Recovery Redefined

I’ve written elsewhere that you can use your pain as the catalyst for figuring out your life’s purpose.

In one section of a chapter in Working Assets I talk about opting to have a purpose-driven life.

People who exert their time energy and labor on “Keeping Up with the Joneses” are less happy. They go into debt buying things that make them appear rich.

In the Andrew Hallam book Balance: How to Invest and Spend for Happiness, Health, and Wealth he talks about the four quadrants of success:

Having enough money.

Maintaining strong relationships (with yourself and with others).

Maximizing your physical and emotional health.

Living with a sense of purpose.

It’s living with a sense of purpose that is key to flourishing in recovery.

I recommend you buy Balance to have on hand. It’s one of the great personal finance books.

Whether a person can hold a full-time job or not the difference is in doing things that give you joy every day.

One person might bake a cake. Another person might ride a skateboard.

I’ve come to redefine recovery not as only possible when a person returns to having a normal life.

Hello–I worked in corporate insurance offices in the 1990s and wasn’t thriving. Even though I technically recovered.

My purpose as I see it that gets me going is to advance my vision of recovery in two ways:

From whatever illness or distress or trauma is in a person’s life. In whatever guise recovery comes to them as.

Healing is possible and there’s hope for healing.

I’m fond of using the skateboarding analogy as a recovery lifestyle that could suit a person.

In Working Assets I also make the case for doing volunteer work when you can’t work at paid employment.

In my view we must expand the definition of what constitutes recovery.

If you ask me the four quadrants of success should be achievable for everyone regardless of what we’re in recovery from.

This is because It’s Not About the Money. It’s Not About Acquiring Material Things.

Plain and simple recovery is about finding what gives us joy and going and doing that.

On and off the job.

Finding the job that is the right fit can enable a person to recover.

Creative Mental Health Boosts

I’m happy to introduce this month’s Guest Blogger Jackie Cortez.

They are writing about techniques that are in the vanguard. Read on to get empowered.

Creative Ways to Boost Your Mental Health

No two people are exactly the same, so it’s no wonder that all people experience the world and even mental health challenges differently. With more people than ever reporting signs and symptoms of depression and anxiety, now is a great time to consider ways you can give your own mental health a boost in a way that’s unique to you. For a closer look at outside-the-box ways you might be able to raise your spirits and even help others, read on.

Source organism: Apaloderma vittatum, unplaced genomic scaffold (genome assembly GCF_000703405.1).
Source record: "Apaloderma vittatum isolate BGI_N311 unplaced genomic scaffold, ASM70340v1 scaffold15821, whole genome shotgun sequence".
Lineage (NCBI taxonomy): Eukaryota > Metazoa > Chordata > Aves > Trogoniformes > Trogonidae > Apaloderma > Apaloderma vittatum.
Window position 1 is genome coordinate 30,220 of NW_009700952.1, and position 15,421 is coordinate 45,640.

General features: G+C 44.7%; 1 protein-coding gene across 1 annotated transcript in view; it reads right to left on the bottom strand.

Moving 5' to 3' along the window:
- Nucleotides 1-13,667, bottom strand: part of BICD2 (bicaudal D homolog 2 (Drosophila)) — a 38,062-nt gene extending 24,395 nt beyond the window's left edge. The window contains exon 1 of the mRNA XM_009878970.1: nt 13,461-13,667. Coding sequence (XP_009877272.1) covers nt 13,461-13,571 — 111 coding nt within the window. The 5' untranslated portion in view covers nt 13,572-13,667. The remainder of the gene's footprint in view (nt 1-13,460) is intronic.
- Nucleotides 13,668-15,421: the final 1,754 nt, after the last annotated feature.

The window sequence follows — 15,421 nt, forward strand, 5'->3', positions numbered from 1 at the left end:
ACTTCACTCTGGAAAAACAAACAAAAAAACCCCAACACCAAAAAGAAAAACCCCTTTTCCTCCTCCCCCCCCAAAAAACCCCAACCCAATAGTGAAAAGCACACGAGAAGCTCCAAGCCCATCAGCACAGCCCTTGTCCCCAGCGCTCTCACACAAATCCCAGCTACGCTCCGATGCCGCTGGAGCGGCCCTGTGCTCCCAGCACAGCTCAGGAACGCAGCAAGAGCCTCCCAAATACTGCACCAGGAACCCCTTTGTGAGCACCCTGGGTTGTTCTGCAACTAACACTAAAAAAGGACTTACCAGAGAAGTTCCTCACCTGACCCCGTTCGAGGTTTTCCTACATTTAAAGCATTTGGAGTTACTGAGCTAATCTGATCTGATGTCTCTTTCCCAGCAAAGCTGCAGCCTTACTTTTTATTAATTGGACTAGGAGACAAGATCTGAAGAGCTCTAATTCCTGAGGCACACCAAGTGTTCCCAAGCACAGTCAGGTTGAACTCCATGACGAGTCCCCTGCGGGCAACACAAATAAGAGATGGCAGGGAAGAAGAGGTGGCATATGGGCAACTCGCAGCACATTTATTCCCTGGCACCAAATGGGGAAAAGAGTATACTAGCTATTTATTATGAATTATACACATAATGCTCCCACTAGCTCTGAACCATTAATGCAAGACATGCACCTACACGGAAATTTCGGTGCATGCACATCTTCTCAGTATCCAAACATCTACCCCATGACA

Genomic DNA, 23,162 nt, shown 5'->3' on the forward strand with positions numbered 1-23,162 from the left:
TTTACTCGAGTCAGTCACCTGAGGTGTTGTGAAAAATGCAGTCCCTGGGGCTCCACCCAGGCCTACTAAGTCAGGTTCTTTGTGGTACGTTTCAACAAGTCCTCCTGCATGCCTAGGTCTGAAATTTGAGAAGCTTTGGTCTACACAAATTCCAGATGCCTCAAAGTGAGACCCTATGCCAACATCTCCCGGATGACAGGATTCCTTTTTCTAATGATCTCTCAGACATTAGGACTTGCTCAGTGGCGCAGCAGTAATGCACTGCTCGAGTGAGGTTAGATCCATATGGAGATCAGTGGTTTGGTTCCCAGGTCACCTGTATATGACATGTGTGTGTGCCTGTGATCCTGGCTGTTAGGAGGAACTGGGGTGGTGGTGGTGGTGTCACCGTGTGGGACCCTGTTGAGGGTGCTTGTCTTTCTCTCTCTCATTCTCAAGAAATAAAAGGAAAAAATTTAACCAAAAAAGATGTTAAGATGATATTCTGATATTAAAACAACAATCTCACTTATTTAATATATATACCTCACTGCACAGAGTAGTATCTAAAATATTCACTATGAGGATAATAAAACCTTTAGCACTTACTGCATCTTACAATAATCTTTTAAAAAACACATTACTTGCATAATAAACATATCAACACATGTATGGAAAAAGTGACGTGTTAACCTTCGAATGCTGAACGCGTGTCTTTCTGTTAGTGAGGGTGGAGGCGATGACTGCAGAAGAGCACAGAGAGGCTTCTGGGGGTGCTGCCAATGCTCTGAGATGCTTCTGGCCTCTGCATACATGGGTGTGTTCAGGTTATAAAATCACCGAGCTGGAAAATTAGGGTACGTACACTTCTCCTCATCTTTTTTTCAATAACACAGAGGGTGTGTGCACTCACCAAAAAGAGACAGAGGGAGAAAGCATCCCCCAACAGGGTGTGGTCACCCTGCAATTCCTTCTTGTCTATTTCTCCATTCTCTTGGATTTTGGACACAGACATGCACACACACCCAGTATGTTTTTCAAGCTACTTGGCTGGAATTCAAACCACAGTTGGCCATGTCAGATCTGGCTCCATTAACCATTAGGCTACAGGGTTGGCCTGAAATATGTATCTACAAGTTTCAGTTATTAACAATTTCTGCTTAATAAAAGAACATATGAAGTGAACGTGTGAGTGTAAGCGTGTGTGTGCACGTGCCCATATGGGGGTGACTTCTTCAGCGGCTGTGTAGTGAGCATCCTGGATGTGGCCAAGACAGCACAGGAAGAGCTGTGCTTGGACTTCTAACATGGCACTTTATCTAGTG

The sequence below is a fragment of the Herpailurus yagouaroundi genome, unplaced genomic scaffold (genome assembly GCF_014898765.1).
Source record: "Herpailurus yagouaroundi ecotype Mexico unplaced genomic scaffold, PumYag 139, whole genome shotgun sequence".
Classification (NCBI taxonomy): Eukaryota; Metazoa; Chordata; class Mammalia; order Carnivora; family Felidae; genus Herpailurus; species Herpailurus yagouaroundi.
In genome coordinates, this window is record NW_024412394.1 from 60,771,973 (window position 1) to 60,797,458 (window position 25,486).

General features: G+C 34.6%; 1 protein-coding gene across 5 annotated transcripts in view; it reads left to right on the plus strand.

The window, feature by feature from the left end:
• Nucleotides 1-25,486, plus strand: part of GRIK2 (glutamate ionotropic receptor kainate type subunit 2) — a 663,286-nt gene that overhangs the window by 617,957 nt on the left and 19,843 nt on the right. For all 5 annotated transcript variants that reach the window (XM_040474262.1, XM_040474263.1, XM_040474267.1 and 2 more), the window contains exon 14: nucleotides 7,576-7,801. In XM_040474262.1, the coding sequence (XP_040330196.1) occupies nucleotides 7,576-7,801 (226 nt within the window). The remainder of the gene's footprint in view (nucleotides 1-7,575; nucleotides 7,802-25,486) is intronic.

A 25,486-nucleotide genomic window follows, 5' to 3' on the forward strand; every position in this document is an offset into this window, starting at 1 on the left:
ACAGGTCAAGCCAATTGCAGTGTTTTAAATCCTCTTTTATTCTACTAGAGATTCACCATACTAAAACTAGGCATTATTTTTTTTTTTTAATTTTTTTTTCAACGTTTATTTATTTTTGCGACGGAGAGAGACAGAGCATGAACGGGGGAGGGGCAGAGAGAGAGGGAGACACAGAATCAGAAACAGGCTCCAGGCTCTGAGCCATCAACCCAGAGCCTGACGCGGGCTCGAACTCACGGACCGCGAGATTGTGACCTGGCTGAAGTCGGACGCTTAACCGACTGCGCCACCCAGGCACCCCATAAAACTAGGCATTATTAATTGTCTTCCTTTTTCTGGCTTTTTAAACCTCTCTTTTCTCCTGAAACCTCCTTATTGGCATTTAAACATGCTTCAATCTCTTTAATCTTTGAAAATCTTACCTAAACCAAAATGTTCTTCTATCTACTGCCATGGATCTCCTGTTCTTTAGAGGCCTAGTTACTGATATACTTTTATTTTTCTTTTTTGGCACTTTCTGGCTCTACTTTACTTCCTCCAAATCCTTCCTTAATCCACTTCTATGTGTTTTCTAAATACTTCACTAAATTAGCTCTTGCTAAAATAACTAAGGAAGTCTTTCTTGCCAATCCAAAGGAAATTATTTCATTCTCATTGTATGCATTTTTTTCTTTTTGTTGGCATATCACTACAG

Brainstorming Ideas

As the world changes and advocates work hard to tear down the stigma around mental health, many would argue that the world is currently in a mental health crisis. People from all over the globe are taking a closer look at their habits, lifestyles, and routines in search of answers to ways to find balance and improve mental well-being. If you’re like many people, you’ve probably given some thought to ways you can help yourself feel more hopeful in uncertain times.

Try making a list of things, people, places, and causes you’re passionate about. Write down three words that describe the person you want to become and consider activities or changes that might help you get there. To get you started, here are 10 ways you could begin to take steps to improve your mental well-being in combination with professional help when applicable:

  1. Visit a place you’ve never been and keep a journal.
  2. Take a class where you can explore a new interest.
  3. Join an online mental wellness support group.
  4. Volunteer to support a cause you’re passionate about.
  5. Start a social media blog, vlog, or other platform to promote something that’s important to you.
  6. Start a new business.
  7. Change careers.
  8. Renovate your space in a way that better reflects you.
  9. Make changes in your relationships and begin to set better boundaries; keep positive people in your life and eliminate toxic ones.
  10. Engage in one random act of kindness for a stranger per week.

Teaming Up for Mental Wellness

No matter how many great ideas you have, it can be more fun to work in a united group. One of the best ways to improve your mental health is to make it a team effort. One way to do this could be to help others by starting your own nonprofit to meet a community need. It’s easier than you might think to apply for grants and public funding to form a nonprofit corporation. While you’ll need to create bylaws with details on how you’ll operate and govern this organization, the energy you put into making a difference in the world will likely help you, too.

Be Kind to Yourself

No matter how you decide to go about taking care of yourself, it’s important to go easy on yourself. Don’t hesitate to reach out to a friend or licensed professional on bad days. 

You Matter

At the end of the day, your mental health matters. Finding creative ways to honor your spirit and journey while helping the community is a great way to give yourself hope. Check out Christina Bruni’s website for more ideas on ways to improve your daily life and overall wellness.